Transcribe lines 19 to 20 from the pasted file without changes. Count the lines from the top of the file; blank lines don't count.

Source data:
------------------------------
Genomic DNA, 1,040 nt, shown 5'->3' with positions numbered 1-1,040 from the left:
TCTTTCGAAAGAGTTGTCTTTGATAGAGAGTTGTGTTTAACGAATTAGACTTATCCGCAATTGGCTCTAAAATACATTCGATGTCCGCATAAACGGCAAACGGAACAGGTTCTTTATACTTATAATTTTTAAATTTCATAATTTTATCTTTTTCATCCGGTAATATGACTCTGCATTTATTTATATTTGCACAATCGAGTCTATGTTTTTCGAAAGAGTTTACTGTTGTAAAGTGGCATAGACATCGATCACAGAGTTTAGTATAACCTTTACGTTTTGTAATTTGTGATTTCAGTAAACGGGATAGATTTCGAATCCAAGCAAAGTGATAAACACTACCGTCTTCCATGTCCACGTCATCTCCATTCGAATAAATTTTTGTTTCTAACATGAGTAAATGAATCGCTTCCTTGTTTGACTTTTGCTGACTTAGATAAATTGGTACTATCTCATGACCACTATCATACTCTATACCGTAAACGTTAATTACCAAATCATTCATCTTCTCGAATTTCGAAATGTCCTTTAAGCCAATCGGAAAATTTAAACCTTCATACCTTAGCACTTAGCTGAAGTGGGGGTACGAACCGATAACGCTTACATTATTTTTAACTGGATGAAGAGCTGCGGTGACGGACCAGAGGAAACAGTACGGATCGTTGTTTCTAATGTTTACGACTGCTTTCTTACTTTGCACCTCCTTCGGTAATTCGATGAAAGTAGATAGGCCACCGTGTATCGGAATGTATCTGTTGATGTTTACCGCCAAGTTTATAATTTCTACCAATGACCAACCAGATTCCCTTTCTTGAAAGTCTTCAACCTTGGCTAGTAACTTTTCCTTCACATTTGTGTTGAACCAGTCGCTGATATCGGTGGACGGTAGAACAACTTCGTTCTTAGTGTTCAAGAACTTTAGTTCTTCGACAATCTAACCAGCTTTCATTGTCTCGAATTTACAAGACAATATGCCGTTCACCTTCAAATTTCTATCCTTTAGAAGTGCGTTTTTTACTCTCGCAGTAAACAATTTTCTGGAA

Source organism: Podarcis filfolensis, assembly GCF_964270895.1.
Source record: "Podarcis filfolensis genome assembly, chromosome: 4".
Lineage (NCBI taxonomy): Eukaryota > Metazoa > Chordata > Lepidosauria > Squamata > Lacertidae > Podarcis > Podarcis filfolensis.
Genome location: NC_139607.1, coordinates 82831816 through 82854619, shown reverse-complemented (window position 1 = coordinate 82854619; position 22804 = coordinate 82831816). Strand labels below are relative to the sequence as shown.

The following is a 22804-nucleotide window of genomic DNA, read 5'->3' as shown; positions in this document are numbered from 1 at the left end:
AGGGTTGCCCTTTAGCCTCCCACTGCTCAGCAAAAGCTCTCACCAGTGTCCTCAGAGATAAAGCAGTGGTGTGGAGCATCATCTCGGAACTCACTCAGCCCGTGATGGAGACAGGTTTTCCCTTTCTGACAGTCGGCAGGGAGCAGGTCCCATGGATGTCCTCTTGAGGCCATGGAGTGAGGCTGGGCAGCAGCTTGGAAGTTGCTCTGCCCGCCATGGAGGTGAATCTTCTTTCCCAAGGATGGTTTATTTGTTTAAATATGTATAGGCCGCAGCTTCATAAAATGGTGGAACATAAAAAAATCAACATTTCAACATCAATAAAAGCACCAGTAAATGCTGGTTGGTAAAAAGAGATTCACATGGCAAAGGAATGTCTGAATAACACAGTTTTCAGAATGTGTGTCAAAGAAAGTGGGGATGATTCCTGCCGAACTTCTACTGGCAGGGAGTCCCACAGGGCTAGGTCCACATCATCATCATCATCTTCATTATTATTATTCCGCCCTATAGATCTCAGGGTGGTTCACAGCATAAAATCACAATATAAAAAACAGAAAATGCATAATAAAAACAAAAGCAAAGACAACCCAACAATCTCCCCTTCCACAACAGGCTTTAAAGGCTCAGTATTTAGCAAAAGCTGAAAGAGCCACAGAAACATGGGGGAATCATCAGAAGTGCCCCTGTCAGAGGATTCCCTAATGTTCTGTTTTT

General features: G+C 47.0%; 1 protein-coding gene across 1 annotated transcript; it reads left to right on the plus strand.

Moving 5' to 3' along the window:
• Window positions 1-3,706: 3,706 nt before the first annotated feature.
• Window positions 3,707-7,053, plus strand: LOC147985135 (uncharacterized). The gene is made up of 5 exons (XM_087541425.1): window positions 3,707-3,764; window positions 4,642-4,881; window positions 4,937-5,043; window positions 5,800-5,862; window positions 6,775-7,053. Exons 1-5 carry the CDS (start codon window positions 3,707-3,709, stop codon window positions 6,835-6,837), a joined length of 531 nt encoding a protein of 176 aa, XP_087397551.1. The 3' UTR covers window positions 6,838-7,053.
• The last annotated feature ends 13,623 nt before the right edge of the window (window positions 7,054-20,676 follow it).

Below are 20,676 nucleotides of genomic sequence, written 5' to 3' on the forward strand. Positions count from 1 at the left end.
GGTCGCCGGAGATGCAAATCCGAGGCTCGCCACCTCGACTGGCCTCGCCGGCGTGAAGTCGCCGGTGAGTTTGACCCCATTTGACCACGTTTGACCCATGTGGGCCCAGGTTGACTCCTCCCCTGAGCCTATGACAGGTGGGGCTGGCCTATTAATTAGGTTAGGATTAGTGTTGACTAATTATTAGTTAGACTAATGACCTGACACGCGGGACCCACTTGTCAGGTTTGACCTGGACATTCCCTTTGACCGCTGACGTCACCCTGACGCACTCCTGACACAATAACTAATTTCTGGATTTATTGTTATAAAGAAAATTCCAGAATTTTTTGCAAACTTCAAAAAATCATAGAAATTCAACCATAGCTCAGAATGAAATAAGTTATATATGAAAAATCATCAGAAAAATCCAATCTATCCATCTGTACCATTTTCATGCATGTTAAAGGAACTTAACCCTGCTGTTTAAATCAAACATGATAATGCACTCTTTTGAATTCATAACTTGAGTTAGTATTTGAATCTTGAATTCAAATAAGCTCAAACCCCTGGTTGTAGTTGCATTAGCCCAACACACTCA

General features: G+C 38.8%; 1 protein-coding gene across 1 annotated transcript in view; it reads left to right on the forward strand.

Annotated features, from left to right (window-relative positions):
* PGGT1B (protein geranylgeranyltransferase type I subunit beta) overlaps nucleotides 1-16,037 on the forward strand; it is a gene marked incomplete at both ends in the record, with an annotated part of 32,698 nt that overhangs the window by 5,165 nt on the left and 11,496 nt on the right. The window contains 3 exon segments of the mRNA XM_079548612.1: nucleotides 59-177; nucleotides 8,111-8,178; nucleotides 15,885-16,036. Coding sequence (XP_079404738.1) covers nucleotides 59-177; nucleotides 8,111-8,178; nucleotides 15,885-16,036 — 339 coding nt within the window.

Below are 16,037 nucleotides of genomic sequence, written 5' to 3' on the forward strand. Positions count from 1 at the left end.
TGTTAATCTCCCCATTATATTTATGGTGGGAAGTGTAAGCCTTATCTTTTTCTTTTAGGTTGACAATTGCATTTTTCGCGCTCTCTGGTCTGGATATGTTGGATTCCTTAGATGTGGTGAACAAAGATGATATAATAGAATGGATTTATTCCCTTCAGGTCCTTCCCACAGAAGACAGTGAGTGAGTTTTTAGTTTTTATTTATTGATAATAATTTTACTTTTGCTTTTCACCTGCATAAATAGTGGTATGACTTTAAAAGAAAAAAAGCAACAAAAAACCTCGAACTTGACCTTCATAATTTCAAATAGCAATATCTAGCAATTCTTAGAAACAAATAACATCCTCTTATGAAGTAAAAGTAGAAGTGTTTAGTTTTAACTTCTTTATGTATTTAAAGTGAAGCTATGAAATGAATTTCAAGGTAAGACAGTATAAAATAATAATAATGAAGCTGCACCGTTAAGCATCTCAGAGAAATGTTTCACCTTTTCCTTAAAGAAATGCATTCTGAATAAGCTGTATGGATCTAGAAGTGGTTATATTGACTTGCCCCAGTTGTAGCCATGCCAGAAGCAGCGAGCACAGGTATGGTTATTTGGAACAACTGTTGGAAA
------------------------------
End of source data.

Below are 16,037 nucleotides of genomic sequence, written 5' to 3' on the forward strand. Positions count from 1 at the left end.
TGTTAATCTCCCCATTATATTTATGGTGGGAAGTGTAAGCCTTATCTTTTTCTTTTAGGTTGACAATTGCATTTTTCGCGCTCTCTGGTCTGGATATGTTGGATTCCTTAGATGTGGTGAACAAAGATGATATAATAGAATGGATTTATTCCCTTCAGGTCCTTCCCACAGAAGACAGTGAGTGAGTTTTTAGTTTTTATTTATTGATAATAATTTTACTTTTGCTTTTCACCTGCATAAATAGTGGTATGACTTTAAAAGAAAAAAAGCAACAAAAAACCTCGAACTTGACCTTCATAATTTCAAATAGCAATATCTAGCAATTCTTAGAAACAAATAACATCCTCTTATGAAGTAAAAGTAGAAGTGTTTAGTTTTAACTTCTTTATGTATTTAAAGTGAAGCTATGAAATGAATTTCAAGGTAAGACAGTATAAAATAATAATAATGAAGCTGCACCGTTAAGCATCTCAGAGAAATGTTTCACCTTTTCCTTAAAGAAATGCATTCTGAATAAGCTGTATGGATCTAGAAGTGGTTATATTGACTTGCCCCAGTTGTAGCCATGCCAGAAGCAGCGAGCACAGGTATGGTTATTTGGAACAACTGTTGGAAA